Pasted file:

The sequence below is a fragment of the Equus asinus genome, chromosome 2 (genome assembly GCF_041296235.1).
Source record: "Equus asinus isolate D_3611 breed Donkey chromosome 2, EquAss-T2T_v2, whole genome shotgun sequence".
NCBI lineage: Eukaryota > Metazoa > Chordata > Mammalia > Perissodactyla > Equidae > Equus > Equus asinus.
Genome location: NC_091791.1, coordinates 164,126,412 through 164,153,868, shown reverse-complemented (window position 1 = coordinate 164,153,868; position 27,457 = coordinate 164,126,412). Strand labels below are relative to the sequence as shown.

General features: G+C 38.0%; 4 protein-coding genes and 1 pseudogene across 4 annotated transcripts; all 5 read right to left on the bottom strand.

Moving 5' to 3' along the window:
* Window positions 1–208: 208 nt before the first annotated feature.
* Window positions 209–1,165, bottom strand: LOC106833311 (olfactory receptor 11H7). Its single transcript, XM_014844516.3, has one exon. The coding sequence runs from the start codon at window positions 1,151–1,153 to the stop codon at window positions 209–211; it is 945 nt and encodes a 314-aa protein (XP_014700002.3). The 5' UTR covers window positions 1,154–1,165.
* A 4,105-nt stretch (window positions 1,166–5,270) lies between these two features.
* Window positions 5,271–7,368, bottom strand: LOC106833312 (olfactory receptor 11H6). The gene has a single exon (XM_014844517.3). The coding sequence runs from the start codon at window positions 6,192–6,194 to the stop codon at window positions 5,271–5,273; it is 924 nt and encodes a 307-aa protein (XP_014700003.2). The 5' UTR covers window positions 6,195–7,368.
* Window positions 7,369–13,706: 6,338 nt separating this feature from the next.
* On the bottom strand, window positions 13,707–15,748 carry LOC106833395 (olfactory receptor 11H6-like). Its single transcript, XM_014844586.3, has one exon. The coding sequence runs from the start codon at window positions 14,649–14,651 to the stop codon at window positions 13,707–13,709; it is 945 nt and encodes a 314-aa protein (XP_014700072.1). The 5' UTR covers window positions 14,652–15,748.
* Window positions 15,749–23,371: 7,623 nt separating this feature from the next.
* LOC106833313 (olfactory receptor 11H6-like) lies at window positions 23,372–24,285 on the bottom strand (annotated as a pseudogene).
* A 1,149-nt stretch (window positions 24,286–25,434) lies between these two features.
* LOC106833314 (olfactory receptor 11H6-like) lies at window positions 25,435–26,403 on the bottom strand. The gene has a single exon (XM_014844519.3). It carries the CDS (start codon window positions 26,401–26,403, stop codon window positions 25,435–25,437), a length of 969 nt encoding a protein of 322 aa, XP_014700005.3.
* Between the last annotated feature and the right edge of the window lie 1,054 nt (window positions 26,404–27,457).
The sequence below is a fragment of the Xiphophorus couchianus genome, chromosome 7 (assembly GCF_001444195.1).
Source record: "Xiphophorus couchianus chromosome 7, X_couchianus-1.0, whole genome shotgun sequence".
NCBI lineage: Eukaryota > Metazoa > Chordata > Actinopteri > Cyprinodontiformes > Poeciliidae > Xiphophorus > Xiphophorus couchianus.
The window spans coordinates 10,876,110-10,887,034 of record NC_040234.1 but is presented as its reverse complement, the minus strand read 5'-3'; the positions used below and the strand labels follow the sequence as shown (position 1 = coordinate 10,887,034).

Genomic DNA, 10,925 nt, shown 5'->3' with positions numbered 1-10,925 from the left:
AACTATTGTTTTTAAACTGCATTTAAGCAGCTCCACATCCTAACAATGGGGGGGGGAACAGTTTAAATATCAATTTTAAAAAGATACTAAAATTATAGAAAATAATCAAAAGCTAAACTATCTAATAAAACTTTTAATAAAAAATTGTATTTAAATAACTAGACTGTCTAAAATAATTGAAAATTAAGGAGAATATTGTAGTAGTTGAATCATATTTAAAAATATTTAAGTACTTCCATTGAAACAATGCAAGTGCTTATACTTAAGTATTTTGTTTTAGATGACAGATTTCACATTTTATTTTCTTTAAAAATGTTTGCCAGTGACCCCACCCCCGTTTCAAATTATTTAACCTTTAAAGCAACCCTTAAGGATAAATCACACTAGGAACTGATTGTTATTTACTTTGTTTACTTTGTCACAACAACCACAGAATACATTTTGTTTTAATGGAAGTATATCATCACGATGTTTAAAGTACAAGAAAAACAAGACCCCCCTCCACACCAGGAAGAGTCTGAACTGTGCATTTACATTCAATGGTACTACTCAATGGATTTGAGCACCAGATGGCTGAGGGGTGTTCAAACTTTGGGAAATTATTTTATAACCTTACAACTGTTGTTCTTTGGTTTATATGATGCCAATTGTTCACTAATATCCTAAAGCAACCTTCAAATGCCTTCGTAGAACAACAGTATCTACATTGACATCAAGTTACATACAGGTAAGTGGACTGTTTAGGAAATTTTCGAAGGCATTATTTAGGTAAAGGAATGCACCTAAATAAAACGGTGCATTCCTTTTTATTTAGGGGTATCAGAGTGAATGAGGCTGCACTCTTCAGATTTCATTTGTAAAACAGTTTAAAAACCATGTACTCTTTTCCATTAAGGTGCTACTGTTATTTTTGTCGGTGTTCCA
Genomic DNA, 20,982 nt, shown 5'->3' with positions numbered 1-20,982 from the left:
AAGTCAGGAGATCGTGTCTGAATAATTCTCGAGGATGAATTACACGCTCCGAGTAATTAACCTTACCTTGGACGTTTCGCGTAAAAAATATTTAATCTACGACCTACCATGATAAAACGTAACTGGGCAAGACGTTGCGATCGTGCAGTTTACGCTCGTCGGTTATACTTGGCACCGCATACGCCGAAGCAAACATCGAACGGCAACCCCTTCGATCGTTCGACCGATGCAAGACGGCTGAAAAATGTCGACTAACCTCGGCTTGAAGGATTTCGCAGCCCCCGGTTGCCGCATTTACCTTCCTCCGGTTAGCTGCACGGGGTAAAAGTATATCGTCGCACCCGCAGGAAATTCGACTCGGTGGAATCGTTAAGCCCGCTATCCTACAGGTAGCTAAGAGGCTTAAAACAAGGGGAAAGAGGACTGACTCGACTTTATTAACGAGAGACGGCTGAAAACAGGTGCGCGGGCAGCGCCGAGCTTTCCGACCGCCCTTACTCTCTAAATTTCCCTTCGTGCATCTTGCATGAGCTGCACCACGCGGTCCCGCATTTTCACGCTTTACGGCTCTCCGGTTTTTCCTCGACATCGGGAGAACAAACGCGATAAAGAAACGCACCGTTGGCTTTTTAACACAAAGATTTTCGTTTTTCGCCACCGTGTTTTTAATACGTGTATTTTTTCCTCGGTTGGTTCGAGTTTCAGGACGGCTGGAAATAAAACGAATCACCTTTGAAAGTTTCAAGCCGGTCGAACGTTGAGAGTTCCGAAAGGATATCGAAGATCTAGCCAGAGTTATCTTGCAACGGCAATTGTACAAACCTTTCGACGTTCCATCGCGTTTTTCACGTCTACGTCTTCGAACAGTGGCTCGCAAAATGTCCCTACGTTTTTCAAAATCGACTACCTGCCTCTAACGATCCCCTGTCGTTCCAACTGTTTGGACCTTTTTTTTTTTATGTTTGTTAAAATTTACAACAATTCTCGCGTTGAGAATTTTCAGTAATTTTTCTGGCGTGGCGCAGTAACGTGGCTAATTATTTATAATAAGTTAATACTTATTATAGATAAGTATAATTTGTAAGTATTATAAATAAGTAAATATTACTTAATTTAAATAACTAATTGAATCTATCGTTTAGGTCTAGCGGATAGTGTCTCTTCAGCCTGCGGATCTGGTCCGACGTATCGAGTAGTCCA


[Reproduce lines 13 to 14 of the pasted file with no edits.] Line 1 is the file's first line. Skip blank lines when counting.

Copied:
* Window positions 15,749–23,371: 7,623 nt separating this feature from the next.
* LOC106833313 (olfactory receptor 11H6-like) lies at window positions 23,372–24,285 on the bottom strand (annotated as a pseudogene).